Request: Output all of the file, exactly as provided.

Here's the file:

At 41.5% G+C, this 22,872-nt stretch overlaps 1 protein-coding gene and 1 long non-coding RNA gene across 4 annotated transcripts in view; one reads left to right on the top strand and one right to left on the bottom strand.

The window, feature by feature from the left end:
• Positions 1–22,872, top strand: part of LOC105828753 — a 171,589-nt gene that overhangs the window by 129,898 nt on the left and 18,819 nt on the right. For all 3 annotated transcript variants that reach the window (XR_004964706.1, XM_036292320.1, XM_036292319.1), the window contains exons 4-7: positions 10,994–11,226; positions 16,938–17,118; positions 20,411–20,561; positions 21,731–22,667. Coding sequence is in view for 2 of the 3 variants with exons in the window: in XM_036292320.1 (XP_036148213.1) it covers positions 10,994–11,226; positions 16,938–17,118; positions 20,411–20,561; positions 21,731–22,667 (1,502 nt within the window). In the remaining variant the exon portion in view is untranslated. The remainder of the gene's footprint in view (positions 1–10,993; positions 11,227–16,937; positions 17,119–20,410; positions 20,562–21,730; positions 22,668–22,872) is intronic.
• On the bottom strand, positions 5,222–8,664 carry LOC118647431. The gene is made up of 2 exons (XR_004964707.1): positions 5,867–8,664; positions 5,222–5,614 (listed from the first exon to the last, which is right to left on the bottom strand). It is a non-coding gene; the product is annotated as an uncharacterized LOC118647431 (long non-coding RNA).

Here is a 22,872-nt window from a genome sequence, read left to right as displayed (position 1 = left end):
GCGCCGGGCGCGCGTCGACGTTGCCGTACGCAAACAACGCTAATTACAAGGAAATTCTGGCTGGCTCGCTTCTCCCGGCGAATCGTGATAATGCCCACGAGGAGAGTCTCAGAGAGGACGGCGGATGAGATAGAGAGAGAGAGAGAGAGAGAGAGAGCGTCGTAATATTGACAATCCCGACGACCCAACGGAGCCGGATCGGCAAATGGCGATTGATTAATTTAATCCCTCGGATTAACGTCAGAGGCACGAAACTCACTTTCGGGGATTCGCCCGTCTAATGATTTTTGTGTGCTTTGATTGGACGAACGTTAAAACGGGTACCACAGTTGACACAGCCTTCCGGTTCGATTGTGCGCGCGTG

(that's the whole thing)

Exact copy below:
At 41.5% G+C, this 22,872-nt stretch overlaps 1 protein-coding gene and 1 long non-coding RNA gene across 4 annotated transcripts in view; one reads left to right on the top strand and one right to left on the bottom strand.

The window, feature by feature from the left end:
• Positions 1–22,872, top strand: part of LOC105828753 — a 171,589-nt gene that overhangs the window by 129,898 nt on the left and 18,819 nt on the right. For all 3 annotated transcript variants that reach the window (XR_004964706.1, XM_036292320.1, XM_036292319.1), the window contains exons 4-7: positions 10,994–11,226; positions 16,938–17,118; positions 20,411–20,561; positions 21,731–22,667. Coding sequence is in view for 2 of the 3 variants with exons in the window: in XM_036292320.1 (XP_036148213.1) it covers positions 10,994–11,226; positions 16,938–17,118; positions 20,411–20,561; positions 21,731–22,667 (1,502 nt within the window). In the remaining variant the exon portion in view is untranslated. The remainder of the gene's footprint in view (positions 1–10,993; positions 11,227–16,937; positions 17,119–20,410; positions 20,562–21,730; positions 22,668–22,872) is intronic.
• On the bottom strand, positions 5,222–8,664 carry LOC118647431. The gene is made up of 2 exons (XR_004964707.1): positions 5,867–8,664; positions 5,222–5,614 (listed from the first exon to the last, which is right to left on the bottom strand). It is a non-coding gene; the product is annotated as an uncharacterized LOC118647431 (long non-coding RNA).

Here is a 22,872-nt window from a genome sequence, read left to right as displayed (position 1 = left end):
GCGCCGGGCGCGCGTCGACGTTGCCGTACGCAAACAACGCTAATTACAAGGAAATTCTGGCTGGCTCGCTTCTCCCGGCGAATCGTGATAATGCCCACGAGGAGAGTCTCAGAGAGGACGGCGGATGAGATAGAGAGAGAGAGAGAGAGAGAGAGAGCGTCGTAATATTGACAATCCCGACGACCCAACGGAGCCGGATCGGCAAATGGCGATTGATTAATTTAATCCCTCGGATTAACGTCAGAGGCACGAAACTCACTTTCGGGGATTCGCCCGTCTAATGATTTTTGTGTGCTTTGATTGGACGAACGTTAAAACGGGTACCACAGTTGACACAGCCTTCCGGTTCGATTGTGCGCGCGTG